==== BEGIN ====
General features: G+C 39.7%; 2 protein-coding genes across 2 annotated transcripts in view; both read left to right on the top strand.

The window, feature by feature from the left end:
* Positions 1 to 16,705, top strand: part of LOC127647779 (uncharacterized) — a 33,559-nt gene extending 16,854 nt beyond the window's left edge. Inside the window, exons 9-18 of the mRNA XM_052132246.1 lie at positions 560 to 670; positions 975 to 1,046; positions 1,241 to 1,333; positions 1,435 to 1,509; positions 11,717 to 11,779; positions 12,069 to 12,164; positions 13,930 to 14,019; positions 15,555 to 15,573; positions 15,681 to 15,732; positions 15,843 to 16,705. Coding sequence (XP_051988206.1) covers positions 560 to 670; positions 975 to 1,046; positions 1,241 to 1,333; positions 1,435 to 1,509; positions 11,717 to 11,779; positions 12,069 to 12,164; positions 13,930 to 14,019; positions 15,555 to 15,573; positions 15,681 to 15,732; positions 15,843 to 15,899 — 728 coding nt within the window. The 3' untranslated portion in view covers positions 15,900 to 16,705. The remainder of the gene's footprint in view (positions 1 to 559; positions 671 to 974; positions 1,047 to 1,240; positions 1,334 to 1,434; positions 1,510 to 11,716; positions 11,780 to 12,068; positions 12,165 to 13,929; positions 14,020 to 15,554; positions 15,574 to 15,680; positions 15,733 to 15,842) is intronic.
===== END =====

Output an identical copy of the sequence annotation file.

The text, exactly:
General features: G+C 39.7%; 2 protein-coding genes across 2 annotated transcripts in view; both read left to right on the top strand.

The window, feature by feature from the left end:
* Positions 1 to 16,705, top strand: part of LOC127647779 (uncharacterized) — a 33,559-nt gene extending 16,854 nt beyond the window's left edge. Inside the window, exons 9-18 of the mRNA XM_052132246.1 lie at positions 560 to 670; positions 975 to 1,046; positions 1,241 to 1,333; positions 1,435 to 1,509; positions 11,717 to 11,779; positions 12,069 to 12,164; positions 13,930 to 14,019; positions 15,555 to 15,573; positions 15,681 to 15,732; positions 15,843 to 16,705. Coding sequence (XP_051988206.1) covers positions 560 to 670; positions 975 to 1,046; positions 1,241 to 1,333; positions 1,435 to 1,509; positions 11,717 to 11,779; positions 12,069 to 12,164; positions 13,930 to 14,019; positions 15,555 to 15,573; positions 15,681 to 15,732; positions 15,843 to 15,899 — 728 coding nt within the window. The 3' untranslated portion in view covers positions 15,900 to 16,705. The remainder of the gene's footprint in view (positions 1 to 559; positions 671 to 974; positions 1,047 to 1,240; positions 1,334 to 1,434; positions 1,510 to 11,716; positions 11,780 to 12,068; positions 12,165 to 13,929; positions 14,020 to 15,554; positions 15,574 to 15,680; positions 15,733 to 15,842) is intronic.